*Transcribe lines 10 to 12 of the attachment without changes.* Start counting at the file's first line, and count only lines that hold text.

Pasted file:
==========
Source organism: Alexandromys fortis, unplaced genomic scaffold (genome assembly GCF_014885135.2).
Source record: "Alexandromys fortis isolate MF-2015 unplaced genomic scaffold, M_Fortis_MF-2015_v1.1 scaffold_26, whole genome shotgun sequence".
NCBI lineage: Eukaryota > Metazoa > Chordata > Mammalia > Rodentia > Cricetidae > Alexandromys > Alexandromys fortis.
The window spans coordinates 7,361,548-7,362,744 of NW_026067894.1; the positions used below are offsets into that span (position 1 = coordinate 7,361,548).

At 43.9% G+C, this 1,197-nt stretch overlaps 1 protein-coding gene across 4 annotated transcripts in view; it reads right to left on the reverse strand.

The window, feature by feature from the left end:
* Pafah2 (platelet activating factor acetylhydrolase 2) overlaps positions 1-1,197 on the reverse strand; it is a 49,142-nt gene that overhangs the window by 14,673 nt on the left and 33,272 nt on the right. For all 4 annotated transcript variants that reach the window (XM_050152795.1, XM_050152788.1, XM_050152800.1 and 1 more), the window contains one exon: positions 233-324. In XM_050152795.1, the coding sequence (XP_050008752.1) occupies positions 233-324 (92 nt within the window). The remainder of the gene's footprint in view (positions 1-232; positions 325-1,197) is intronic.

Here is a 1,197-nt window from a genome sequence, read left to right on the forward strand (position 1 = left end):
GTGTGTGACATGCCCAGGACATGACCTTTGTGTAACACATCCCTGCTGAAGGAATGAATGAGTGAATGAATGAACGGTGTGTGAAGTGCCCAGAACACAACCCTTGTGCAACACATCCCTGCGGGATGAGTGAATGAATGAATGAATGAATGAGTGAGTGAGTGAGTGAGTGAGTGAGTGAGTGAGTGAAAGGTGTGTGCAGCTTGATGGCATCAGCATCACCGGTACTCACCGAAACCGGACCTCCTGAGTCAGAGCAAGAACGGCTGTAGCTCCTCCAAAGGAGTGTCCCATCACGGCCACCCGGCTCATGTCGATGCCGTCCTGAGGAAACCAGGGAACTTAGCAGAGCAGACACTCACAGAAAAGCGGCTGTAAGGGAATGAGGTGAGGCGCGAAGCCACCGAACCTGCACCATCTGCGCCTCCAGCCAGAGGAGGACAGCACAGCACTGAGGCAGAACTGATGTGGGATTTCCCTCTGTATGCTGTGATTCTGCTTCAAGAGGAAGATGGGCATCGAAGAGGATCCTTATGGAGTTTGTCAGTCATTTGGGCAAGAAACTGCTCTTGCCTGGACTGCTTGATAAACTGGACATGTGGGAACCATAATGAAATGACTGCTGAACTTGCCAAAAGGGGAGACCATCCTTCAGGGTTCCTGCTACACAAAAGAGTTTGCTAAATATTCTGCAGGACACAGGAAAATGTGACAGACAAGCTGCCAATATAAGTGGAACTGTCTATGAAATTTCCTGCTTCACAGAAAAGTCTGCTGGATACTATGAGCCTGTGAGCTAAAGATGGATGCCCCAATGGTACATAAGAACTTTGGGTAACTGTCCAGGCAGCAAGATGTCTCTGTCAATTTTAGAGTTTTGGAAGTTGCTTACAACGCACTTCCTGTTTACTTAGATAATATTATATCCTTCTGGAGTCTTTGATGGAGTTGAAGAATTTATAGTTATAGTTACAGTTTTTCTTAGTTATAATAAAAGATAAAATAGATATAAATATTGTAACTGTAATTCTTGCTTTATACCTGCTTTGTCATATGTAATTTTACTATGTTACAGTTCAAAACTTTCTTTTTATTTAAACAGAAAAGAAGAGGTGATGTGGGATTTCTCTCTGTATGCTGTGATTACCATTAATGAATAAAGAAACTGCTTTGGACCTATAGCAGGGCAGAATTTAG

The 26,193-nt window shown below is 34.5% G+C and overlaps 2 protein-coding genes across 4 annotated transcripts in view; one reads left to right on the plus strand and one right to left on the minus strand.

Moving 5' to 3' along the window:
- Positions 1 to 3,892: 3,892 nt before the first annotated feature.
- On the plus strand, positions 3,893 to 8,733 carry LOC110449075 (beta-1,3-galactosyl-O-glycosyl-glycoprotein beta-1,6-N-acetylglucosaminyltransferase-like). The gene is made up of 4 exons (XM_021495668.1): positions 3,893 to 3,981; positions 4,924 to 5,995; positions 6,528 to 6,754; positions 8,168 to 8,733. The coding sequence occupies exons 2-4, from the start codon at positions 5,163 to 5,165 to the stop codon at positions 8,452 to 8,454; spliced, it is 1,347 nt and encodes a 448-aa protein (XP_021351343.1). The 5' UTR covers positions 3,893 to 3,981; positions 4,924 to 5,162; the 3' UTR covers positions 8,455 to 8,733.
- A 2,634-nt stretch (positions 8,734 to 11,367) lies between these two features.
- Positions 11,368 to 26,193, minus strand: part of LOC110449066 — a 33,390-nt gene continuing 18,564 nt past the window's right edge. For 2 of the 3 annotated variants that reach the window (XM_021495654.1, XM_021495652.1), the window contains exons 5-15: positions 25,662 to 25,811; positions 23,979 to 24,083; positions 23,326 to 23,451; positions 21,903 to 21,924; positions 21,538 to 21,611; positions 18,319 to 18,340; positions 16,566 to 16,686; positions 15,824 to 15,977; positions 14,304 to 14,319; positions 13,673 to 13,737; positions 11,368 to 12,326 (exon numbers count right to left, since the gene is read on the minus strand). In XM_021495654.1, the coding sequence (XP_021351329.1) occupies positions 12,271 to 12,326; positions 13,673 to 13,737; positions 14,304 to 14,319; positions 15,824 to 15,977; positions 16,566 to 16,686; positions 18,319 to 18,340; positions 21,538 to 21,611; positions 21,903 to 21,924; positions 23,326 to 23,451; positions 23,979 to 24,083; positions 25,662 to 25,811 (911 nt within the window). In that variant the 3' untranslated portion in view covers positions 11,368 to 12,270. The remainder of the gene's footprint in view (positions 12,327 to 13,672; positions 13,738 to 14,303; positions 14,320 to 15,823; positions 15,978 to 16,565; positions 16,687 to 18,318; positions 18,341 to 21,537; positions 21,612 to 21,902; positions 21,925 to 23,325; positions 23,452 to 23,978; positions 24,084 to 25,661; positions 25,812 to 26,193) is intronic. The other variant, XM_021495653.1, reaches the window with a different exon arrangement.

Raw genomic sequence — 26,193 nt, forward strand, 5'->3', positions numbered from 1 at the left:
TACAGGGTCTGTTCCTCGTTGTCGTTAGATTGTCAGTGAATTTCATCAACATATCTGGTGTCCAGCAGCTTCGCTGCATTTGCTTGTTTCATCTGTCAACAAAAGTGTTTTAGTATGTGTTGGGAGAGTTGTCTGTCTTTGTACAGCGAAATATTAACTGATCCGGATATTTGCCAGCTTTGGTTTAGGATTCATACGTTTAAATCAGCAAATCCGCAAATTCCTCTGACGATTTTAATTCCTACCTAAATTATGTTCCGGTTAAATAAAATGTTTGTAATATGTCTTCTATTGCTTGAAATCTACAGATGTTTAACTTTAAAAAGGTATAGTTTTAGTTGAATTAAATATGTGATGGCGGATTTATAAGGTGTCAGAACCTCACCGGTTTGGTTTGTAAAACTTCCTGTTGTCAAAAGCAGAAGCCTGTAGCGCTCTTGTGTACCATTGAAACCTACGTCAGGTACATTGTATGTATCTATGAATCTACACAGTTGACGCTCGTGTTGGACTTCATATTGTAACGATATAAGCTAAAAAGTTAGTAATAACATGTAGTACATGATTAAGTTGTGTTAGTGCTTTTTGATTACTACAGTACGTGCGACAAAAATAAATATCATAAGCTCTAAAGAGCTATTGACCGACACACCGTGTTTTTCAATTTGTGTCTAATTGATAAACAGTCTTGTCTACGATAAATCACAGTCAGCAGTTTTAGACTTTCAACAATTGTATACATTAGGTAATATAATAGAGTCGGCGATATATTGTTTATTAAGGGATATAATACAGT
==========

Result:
The 26,193-nt window shown below is 34.5% G+C and overlaps 2 protein-coding genes across 4 annotated transcripts in view; one reads left to right on the plus strand and one right to left on the minus strand.

Moving 5' to 3' along the window:
- Positions 1 to 3,892: 3,892 nt before the first annotated feature.